4. The Ruins by Scott Bechtel Smith
In the wild interior of the Yucatan, far from the lazy beaches of Cancun, two young couples and some new-found friends venture to the site of an ancient Mayan temple, in pursuit of another in their group. What started out as a day trip spirals into a nightmare when they reach the ruins … and discover the terrifying presence that lurks there.
This novel is not very gory, but it dose have some dark scenes in it. People being cursed, and put into quarantine; breaking bones, amputation, some supernatural elements. It is quite interesting. There is also a film based on this novel, with the same name. Here’s the thriller:
5. Anna Dressed in Blood by Kendare Blake
Cas Lowood has inherited an unusual vocation: He kills the dead.
So did his father before him, until he was gruesomely murdered by a ghost he sought to kill. Now, armed with his father’s mysterious and deadly athame, Cas travels the country with his kitchen-witch mother and their spirit-sniffing cat. They follow legends and local lore, destroy the murderous dead, and keep pesky things like the future and friends at bay.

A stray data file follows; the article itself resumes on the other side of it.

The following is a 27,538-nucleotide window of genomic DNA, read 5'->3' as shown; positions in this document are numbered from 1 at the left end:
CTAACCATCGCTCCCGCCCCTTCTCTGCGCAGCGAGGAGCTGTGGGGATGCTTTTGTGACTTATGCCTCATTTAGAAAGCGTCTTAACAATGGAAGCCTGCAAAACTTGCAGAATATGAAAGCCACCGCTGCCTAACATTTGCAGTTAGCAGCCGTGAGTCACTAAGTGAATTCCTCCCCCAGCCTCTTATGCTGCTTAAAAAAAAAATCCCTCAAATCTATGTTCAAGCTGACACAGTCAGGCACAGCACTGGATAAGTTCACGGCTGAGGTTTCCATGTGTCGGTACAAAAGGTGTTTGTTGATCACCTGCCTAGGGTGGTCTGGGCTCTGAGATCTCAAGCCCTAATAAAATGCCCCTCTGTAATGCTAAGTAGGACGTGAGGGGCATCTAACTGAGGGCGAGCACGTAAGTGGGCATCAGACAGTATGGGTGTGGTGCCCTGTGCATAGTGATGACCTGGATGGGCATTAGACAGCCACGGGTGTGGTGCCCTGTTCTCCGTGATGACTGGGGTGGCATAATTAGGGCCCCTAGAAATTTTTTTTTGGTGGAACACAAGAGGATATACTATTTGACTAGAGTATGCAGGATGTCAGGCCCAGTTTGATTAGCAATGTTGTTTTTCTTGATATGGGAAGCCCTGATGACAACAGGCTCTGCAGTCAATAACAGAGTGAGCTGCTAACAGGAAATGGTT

Searching for a ghost the locals call Anna Dressed in Blood, Cas expects the usual: track, hunt, kill. What he finds instead is a girl entangled in curses and rage, a ghost like he’s never faced before. She still wears the dress she wore on the day of her brutal murder in 1958: once white, now stained red and dripping with blood. Since her death, Anna has killed any and every person who has dared to step into the deserted Victorian she used to call home.
Yet she spares Cas’s life.